5 minutes x 50 residents = 250 minutes. Yeah, I was on a path to failure.
By the time I finished giving the morning medications, it was already time for noon or afternoon medications to be given. I didn’t go on break (no one was there to relieve me). I didn’t eat lunch. I didn’t have any support. I cried that day. Shortly after that, I never went back again. I was lucky enough to quit.
I couldn’t deliver quality nursing care. I felt that I could lose my shiny new license. I knew it wasn’t the right way and I knew I didn’t want to practice this way. I didn’t have any support.
And this situation doesn’t just apply to me. It applies to nearly every nurse giving medications. Giving the appropriate amount of time for each nurse to talk to their patients regarding their medications, their medical condition, and spending time with them when their loved ones aren’t around is vital. Giving each nurse the appropriate patient to nurse ratio is so vital.
The appropriate patient to nurse ratio gives the nurse more time, effort, and energy to take care of each patient. There needs to be more time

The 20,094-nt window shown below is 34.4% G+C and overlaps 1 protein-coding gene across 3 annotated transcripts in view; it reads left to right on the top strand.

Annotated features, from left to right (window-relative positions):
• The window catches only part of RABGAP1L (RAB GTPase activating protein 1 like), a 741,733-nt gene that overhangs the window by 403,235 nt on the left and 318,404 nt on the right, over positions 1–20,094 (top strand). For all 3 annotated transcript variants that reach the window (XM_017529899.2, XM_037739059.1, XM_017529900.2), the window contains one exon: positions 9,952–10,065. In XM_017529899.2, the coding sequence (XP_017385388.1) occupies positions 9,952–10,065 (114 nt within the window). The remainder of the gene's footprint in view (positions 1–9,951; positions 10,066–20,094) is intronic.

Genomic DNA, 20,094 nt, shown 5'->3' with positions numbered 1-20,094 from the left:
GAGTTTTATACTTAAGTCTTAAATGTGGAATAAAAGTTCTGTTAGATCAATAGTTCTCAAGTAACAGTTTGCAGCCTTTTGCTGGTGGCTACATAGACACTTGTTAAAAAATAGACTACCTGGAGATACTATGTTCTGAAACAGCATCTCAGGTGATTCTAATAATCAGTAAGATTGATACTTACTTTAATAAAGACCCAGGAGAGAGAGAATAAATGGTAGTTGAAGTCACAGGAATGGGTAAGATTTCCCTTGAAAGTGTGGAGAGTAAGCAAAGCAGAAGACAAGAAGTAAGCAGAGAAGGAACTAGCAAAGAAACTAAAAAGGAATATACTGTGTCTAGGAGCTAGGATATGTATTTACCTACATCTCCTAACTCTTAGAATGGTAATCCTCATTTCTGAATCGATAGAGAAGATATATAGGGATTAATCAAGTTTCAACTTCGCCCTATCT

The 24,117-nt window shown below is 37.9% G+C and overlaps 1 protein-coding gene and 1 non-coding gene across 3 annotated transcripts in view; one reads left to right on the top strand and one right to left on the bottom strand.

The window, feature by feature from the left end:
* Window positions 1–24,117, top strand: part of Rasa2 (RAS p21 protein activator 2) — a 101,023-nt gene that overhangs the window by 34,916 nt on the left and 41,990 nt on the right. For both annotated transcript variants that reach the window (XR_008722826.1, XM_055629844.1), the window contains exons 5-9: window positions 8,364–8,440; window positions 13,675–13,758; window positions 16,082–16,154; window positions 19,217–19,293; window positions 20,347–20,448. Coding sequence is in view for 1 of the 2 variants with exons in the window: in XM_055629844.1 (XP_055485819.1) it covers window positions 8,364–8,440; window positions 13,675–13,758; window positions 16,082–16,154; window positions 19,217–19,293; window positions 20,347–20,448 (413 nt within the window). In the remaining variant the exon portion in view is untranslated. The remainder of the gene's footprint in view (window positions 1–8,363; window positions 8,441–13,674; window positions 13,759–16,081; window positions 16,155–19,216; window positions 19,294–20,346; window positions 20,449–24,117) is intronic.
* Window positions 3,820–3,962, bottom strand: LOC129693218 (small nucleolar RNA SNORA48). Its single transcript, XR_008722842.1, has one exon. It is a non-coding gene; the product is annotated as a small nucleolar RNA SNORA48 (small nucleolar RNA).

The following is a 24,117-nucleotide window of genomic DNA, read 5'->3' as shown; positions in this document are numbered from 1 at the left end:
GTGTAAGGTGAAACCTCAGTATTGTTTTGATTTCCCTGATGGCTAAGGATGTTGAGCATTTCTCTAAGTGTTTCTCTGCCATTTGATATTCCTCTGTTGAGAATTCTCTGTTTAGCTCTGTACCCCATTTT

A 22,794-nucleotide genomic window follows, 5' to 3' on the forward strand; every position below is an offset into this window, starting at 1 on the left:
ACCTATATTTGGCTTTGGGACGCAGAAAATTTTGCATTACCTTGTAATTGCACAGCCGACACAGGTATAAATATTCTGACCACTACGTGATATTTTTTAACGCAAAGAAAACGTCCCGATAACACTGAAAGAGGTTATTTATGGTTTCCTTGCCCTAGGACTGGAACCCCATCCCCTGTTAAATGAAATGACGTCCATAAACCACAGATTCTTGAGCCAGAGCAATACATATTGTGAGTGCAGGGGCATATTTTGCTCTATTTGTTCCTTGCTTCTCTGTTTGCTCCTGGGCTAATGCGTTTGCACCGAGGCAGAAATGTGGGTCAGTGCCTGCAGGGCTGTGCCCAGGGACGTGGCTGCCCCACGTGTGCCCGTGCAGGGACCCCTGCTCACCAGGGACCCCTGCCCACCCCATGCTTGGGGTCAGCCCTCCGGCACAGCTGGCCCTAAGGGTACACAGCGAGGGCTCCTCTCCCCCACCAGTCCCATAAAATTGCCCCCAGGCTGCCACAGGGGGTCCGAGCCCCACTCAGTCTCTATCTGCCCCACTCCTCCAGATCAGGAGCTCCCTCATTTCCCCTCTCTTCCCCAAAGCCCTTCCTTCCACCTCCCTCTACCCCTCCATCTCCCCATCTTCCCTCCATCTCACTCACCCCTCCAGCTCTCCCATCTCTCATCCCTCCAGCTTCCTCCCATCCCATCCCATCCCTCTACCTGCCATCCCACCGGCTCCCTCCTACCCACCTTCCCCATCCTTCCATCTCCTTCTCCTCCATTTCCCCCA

Michigan is currently pushing for a Safe Patient Care Act to decrease the patient to nurse ratio. If we want to reduce readmissions, preventable deaths, and provide safe and quality care, then we should pass this act. There have been multiple studies that prove this to be true. We need to care more about patients than the bottom line.
The healthcare culture needs to change. To take care of others, we must take care of ourselves. But we cannot take care of ourselves if the culture does not allow us to do so.
We value being a hardworking person. That’s why we say it’s ok to do overtime, then being on call, then being at work the next day. That’s why we work way over 40 hours a week — pushing 60-80 hour workweeks.
We value being helpful. We want to help patients, and if we don’t do overtime, then we would be abandoning patients.
We value money. That’s why hospital administrators short staff the hospital and push up their profits.
These are our primary drivers. Instead, we should shift our fundamental values to:
Healthcare providers’ health.